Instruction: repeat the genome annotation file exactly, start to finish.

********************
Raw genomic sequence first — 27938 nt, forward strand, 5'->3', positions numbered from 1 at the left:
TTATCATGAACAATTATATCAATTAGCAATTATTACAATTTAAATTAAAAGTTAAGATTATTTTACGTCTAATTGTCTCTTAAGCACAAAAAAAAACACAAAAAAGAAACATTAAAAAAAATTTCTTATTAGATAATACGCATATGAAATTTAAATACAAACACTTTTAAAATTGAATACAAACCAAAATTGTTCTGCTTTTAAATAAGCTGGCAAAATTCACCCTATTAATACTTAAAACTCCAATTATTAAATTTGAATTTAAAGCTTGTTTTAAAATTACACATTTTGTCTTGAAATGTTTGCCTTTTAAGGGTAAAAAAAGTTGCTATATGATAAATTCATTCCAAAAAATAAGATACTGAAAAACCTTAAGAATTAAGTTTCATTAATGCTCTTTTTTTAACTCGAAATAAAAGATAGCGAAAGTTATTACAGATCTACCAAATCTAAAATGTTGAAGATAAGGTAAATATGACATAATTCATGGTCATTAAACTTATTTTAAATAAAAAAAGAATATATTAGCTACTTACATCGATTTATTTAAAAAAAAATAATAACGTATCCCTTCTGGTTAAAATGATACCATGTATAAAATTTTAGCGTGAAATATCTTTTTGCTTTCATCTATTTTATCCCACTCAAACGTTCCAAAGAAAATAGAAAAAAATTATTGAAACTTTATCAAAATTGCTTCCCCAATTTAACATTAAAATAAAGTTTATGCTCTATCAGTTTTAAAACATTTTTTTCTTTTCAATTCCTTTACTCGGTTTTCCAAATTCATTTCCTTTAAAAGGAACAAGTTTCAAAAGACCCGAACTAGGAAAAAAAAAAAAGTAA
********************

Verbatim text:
Raw genomic sequence first — 27938 nt, forward strand, 5'->3', positions numbered from 1 at the left:
TTATCATGAACAATTATATCAATTAGCAATTATTACAATTTAAATTAAAAGTTAAGATTATTTTACGTCTAATTGTCTCTTAAGCACAAAAAAAAACACAAAAAAGAAACATTAAAAAAAATTTCTTATTAGATAATACGCATATGAAATTTAAATACAAACACTTTTAAAATTGAATACAAACCAAAATTGTTCTGCTTTTAAATAAGCTGGCAAAATTCACCCTATTAATACTTAAAACTCCAATTATTAAATTTGAATTTAAAGCTTGTTTTAAAATTACACATTTTGTCTTGAAATGTTTGCCTTTTAAGGGTAAAAAAAGTTGCTATATGATAAATTCATTCCAAAAAATAAGATACTGAAAAACCTTAAGAATTAAGTTTCATTAATGCTCTTTTTTTAACTCGAAATAAAAGATAGCGAAAGTTATTACAGATCTACCAAATCTAAAATGTTGAAGATAAGGTAAATATGACATAATTCATGGTCATTAAACTTATTTTAAATAAAAAAAGAATATATTAGCTACTTACATCGATTTATTTAAAAAAAAATAATAACGTATCCCTTCTGGTTAAAATGATACCATGTATAAAATTTTAGCGTGAAATATCTTTTTGCTTTCATCTATTTTATCCCACTCAAACGTTCCAAAGAAAATAGAAAAAAATTATTGAAACTTTATCAAAATTGCTTCCCCAATTTAACATTAAAATAAAGTTTATGCTCTATCAGTTTTAAAACATTTTTTTCTTTTCAATTCCTTTACTCGGTTTTCCAAATTCATTTCCTTTAAAAGGAACAAGTTTCAAAAGACCCGAACTAGGAAAAAAAAAAAAGTAA